Next I need to go shopping in the hood for the proper wines to go with my cheeses, a baguette, and I hope some good charcuterie, if I can locate a shop. I'll bet google.fr will help. Then I'll be able to recreate most of the meal I had at Ô Chateau, minus the sommelier to tell me what I'm eating and drinking and make jokes.
Here in Paris you usually don't tip. Although at the very wonderful meal yesterday conducted by that private sommelier, our menu informed us that a tip would be appropriate. There's a VAT included in the price. On one receipt I got today at a fromagerie the amount of the VAT was mentioned at the bottom, but it had already been added into the prices of each cheese I purchased. Very interesting. I have no idea how much money waiters make here, but I do know that they are considered to be professionals and they are treated with respect. I've received excellent service the week I've been here, although it can be slow sometimes, and you often need to initiate a transaction like paying your bill.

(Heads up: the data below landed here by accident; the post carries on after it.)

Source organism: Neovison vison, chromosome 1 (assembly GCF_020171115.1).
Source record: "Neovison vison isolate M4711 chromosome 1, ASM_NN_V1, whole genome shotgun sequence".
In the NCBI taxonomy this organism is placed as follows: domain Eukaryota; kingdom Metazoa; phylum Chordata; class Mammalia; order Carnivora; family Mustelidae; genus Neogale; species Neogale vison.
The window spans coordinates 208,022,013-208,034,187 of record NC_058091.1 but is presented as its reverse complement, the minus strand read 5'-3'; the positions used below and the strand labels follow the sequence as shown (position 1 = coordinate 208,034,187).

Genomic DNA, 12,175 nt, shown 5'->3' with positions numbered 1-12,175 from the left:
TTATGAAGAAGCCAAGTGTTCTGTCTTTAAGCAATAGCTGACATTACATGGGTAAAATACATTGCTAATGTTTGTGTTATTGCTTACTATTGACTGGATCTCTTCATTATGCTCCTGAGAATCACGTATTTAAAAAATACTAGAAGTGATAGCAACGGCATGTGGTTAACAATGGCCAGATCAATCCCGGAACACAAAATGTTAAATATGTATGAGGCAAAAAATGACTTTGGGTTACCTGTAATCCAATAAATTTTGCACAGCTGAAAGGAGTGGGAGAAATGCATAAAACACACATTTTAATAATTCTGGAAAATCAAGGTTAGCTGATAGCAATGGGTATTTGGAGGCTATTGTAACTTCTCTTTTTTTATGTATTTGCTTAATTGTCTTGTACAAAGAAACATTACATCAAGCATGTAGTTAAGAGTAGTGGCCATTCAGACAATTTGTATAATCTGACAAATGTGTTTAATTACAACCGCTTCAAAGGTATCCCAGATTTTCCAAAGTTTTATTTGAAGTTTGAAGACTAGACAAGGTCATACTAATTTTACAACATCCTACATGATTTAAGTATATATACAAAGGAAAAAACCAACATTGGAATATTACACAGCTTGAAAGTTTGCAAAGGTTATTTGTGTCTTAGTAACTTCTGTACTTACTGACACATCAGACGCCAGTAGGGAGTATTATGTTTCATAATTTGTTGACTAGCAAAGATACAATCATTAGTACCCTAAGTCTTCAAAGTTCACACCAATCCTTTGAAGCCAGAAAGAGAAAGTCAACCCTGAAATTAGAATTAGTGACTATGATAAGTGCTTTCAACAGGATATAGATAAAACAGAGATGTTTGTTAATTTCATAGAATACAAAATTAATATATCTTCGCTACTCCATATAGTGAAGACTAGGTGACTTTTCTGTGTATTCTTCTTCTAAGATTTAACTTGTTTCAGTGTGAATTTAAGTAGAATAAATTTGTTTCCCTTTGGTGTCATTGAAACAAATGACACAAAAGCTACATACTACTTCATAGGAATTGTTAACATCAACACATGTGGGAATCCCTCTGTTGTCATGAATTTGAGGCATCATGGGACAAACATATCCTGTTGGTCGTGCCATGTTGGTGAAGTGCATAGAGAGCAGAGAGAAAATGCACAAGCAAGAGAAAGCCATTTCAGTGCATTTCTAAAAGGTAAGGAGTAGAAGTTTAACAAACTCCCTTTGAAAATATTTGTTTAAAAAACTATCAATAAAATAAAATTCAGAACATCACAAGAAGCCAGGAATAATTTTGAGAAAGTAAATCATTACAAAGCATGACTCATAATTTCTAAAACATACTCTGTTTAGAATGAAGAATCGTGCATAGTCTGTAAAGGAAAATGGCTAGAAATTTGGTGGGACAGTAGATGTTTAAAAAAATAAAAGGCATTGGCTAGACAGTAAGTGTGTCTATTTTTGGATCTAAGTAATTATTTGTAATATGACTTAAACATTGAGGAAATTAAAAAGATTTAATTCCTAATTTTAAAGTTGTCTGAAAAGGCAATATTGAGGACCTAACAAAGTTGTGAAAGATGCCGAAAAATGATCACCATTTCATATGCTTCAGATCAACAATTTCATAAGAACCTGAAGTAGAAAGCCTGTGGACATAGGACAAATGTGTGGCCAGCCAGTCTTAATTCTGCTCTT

Musée D'Orsay. The building used to be a train station. The architecture is beautiful both inside and outside. The collection is amazing. Beautiful beyond words. I usually get bored in museums, but not this one. I thought that the impressionist paintings would be the star of the show, and they were, but the sculptures came close. So incredible. Lots of Rodin, but the others were great too, and I liked many of them even better than the Rodin ones.